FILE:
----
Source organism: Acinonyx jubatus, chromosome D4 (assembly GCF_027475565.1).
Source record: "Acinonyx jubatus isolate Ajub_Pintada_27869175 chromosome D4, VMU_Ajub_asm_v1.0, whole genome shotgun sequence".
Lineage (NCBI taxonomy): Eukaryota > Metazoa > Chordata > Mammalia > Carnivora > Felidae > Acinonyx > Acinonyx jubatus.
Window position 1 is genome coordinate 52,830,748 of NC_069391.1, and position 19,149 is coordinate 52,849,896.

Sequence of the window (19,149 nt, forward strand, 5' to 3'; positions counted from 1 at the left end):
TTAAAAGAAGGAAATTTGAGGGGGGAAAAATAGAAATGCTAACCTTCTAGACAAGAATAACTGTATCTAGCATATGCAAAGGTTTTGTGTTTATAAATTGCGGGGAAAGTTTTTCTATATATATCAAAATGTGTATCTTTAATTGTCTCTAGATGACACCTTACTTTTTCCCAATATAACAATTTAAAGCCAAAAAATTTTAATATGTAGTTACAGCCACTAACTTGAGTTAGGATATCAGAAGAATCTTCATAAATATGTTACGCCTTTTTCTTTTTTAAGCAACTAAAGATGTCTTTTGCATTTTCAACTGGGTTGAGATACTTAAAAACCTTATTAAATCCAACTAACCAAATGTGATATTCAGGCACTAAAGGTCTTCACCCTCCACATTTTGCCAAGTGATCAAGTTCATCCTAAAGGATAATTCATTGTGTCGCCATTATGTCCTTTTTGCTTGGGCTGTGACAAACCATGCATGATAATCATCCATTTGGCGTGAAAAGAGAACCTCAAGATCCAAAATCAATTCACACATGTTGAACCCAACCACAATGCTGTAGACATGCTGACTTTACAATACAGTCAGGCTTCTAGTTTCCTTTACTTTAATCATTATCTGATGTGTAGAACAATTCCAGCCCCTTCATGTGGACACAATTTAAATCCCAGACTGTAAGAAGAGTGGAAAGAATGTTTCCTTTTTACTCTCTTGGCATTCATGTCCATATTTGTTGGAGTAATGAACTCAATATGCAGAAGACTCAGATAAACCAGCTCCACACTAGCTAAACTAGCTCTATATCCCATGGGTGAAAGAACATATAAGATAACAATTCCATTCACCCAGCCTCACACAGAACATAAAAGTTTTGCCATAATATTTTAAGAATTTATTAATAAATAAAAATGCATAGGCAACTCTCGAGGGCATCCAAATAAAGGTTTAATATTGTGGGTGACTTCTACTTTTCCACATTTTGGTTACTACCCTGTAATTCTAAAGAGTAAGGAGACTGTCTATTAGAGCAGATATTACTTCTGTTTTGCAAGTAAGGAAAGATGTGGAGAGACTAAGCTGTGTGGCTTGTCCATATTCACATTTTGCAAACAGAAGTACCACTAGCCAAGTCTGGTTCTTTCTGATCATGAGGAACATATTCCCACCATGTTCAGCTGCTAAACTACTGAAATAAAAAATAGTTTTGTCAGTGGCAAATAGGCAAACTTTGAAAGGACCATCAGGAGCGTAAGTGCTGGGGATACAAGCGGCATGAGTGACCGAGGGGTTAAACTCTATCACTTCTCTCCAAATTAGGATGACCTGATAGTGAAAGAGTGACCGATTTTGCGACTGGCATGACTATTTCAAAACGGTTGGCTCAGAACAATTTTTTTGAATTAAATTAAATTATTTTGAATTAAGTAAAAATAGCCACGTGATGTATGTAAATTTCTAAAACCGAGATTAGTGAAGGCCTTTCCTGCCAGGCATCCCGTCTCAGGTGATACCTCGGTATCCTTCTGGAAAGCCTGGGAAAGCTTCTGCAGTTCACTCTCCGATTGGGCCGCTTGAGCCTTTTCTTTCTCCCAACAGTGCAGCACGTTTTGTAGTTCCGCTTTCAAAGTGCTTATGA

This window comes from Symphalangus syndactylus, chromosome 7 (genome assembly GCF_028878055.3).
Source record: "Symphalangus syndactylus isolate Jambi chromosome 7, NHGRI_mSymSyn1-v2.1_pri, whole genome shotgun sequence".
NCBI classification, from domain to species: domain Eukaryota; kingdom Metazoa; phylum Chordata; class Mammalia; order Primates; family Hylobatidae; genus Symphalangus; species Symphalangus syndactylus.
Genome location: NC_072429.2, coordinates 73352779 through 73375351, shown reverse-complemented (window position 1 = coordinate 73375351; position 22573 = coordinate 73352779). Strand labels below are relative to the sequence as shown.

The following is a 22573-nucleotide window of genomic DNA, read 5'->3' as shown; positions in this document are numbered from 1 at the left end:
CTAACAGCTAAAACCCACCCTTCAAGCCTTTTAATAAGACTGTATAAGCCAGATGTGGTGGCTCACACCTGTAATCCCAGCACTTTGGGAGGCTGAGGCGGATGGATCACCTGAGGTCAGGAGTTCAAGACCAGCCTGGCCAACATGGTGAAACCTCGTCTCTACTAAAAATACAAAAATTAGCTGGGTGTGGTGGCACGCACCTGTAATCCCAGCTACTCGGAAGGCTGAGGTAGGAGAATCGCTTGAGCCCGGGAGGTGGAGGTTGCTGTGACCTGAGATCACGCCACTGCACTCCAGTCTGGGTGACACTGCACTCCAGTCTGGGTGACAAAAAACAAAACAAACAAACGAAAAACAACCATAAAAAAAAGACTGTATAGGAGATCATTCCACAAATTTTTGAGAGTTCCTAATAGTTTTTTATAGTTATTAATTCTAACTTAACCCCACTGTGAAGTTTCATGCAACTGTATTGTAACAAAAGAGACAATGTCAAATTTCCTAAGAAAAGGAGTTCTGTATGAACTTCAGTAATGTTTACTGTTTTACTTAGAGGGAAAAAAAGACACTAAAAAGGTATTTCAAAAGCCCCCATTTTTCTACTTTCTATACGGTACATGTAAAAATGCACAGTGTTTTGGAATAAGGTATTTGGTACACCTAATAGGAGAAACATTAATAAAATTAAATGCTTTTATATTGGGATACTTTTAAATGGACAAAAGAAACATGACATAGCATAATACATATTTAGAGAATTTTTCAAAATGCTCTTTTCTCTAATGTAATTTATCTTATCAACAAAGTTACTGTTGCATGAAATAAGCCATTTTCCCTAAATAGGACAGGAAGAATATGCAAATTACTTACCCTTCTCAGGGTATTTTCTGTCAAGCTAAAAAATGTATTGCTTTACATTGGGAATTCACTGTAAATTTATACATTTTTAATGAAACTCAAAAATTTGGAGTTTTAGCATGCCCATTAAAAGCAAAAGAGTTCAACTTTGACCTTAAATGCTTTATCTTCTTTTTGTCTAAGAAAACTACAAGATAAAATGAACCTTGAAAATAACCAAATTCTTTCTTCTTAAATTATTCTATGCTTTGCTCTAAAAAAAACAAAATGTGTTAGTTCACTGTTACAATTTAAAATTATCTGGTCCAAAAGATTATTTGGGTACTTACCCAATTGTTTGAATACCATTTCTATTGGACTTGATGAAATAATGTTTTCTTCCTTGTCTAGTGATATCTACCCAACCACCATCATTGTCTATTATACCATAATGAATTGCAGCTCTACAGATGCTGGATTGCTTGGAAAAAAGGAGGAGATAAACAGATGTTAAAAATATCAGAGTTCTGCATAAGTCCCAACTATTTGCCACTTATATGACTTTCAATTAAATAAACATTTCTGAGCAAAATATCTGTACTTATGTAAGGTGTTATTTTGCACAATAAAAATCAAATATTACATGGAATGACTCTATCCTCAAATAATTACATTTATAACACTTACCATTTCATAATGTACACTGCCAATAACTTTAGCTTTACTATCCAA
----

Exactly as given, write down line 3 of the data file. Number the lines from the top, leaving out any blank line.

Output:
Lineage (NCBI taxonomy): Eukaryota > Metazoa > Chordata > Mammalia > Carnivora > Felidae > Acinonyx > Acinonyx jubatus.